How to Pitch Yourself to Potential Employers in a Competitive Market

Beautiful.AI Team
May 27, 2020
 min read
How to Pitch Yourself to Potential Employers in a Competitive MarketHow to Pitch Yourself to Potential Employers in a Competitive Market
Table of Contents

As the world starts to pick up the pieces left behind by quarantine (or stay-at-home orders), many people will be looking for a new job. With the unemployment rate hitting a high of 14.7% in the United States, companies will surely be bombarded by resumes as roles start to open back up. In a competitive market there are far less jobs than there are applicants, which means the stakes are higher than they were at the beginning of the year. Understanding how to pitch yourself as companies start adding to their headcount or returning to their offices is extremely important.

Sure, we get it, the thought of pitching yourself to potential employers can seem overwhelming, difficult, or downright scary. You have to craft a great resume or portfolio that will make an impact on the reader. You need to promote your strengths and skills honestly and confidently. But when done right, you'll leave a lasting impression on the employer as to why you're the only (or best) qualified candidate for the role.

If you’re wondering how you can stand out when there’s an influx of competition in the job market, read on below.

Check your resume and/or creative portfolio

Think about how many resumes or creative portfolios a recruiter sees in a day. After a while, they might all start to look the same. That’s why your resume needs to catch the reader’s attention in an instant.

Your resume also needs to be brief and easy to read. Keep it to one page if you can, and use a large, professional font. Put the most relevant and important information at the beginning so it’s read first. Only include sections you need, and leave out old or irrelevant information, which will just distract the reader from what you have to offer now. Don't forget to highlight your key achievements and document any meaningful business impact, successful campaigns, or data. Adding real, tangible results will only help to drive your point home and set you apart.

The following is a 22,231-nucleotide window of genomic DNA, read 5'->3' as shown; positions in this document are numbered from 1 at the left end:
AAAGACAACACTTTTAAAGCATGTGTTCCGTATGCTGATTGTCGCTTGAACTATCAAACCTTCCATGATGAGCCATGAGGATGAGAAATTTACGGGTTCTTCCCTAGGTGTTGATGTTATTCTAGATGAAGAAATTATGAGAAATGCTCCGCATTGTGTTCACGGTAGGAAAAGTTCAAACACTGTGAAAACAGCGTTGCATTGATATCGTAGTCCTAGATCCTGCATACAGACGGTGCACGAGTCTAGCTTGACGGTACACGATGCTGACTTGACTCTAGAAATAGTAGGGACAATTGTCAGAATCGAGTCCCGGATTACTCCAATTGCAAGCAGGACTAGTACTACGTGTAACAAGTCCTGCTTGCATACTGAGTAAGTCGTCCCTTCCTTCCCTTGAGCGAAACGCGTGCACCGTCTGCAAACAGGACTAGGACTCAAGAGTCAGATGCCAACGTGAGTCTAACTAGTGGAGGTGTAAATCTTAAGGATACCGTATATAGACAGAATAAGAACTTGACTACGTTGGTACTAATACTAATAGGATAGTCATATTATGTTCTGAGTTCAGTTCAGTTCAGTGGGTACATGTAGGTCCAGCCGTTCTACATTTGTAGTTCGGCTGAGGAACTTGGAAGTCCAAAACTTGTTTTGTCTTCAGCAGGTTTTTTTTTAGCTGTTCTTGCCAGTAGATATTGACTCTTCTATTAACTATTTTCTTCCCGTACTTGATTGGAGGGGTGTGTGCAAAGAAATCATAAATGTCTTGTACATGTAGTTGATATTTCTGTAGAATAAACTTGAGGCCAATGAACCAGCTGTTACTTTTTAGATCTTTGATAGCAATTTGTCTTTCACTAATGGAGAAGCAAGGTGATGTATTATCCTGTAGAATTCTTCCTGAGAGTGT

On top of that, creative professionals need a portfolio that shares their work history and education, and shows off their best creative projects or campaigns. Use a creative portfolio presentation to showcase your skills in a clean and concise way and impress a potential new employer.

Tell your story with compelling visuals

You’ve moved past initial screenings, and now you have the chance to pitch yourself as a candidate to a potential employer. How can you make yourself stand out from the rest of the candidates?

Tell your story with a visual presentation. The potential employer already has your basic information from your resume, but you may use a slide presentation to expand on that information and craft a compelling story about you.

Now’s your chance to talk about your work experience, education, skills, and more. List your top achievements and include any supporting data that demonstrates your impact in previous roles. Share anecdotes that demonstrate your skills and tools you've mastered from your last job. With our customizable presentation templates, we do all of the hard work for you. All you have to do is plug in your information and make sure it looks and sounds good. Plus, using over other presentation software will ensure your strengths and accomplishments are shown in a more professional light.

Know your strengths

If you’re awesome at learning new things, leading teams on projects, or working diligently under pressure, play up those strengths on your resume and in your pitch. But don’t just list those skills on your resume without giving them context. Key words such as “quick learner,” “team player,” and “hard worker” are used so often they’re almost cliches. Explain why those are your strengths.